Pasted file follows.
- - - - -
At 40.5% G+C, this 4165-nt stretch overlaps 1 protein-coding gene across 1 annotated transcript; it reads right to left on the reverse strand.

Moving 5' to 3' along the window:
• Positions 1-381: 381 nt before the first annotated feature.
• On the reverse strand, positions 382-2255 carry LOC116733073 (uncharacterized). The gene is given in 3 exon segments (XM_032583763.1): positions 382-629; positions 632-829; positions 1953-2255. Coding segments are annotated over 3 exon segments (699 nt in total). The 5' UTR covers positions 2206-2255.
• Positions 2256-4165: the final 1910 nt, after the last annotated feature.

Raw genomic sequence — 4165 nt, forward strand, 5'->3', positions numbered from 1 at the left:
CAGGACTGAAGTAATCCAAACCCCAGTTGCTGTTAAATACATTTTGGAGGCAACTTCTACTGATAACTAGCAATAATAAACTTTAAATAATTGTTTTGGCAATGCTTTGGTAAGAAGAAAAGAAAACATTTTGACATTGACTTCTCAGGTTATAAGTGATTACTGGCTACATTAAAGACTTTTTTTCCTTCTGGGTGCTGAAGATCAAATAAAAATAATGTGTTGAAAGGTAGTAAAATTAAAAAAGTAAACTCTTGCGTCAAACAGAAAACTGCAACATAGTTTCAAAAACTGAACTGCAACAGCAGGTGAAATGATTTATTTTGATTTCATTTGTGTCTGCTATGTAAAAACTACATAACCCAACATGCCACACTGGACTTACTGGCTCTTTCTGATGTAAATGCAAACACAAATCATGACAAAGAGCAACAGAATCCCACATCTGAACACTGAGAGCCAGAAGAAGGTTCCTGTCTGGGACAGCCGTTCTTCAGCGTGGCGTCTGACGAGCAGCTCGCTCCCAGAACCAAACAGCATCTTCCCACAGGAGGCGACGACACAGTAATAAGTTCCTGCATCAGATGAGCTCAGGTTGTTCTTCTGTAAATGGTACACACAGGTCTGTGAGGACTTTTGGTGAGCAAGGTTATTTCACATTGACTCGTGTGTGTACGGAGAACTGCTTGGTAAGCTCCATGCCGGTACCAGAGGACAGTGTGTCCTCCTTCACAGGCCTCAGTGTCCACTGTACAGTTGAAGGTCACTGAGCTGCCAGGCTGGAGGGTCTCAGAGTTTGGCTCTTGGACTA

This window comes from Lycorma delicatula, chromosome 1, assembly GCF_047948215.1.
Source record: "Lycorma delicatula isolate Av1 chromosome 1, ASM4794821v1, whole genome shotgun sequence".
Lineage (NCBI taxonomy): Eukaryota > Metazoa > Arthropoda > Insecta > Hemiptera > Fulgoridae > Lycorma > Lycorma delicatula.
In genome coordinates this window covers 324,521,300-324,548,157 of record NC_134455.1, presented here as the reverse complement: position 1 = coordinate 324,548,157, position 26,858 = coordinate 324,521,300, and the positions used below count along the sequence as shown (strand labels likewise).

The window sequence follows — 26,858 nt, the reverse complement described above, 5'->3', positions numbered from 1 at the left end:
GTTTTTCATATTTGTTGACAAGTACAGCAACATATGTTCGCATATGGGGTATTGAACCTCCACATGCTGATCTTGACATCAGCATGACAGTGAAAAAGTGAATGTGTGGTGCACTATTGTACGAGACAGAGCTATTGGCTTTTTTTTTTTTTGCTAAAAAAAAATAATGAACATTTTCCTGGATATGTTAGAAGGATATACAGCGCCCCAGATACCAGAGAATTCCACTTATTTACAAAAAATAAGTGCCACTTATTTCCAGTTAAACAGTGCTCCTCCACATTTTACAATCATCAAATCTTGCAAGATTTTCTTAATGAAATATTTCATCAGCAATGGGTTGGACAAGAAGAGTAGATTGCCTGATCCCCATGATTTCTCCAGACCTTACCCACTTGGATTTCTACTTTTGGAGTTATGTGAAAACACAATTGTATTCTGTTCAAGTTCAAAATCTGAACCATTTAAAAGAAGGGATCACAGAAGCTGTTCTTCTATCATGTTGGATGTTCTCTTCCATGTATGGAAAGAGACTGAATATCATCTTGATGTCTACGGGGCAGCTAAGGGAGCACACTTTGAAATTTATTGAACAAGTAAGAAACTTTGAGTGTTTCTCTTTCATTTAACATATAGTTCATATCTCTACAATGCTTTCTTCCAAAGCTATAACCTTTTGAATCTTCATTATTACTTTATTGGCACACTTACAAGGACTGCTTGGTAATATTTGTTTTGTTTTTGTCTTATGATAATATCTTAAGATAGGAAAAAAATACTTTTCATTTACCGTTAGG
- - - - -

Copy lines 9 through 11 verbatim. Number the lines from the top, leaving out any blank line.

Source record: "Lycorma delicatula isolate Av1 chromosome 1, ASM4794821v1, whole genome shotgun sequence".
Lineage (NCBI taxonomy): Eukaryota > Metazoa > Arthropoda > Insecta > Hemiptera > Fulgoridae > Lycorma > Lycorma delicatula.
In genome coordinates this window covers 324,521,300-324,548,157 of record NC_134455.1, presented here as the reverse complement: position 1 = coordinate 324,548,157, position 26,858 = coordinate 324,521,300, and the positions used below count along the sequence as shown (strand labels likewise).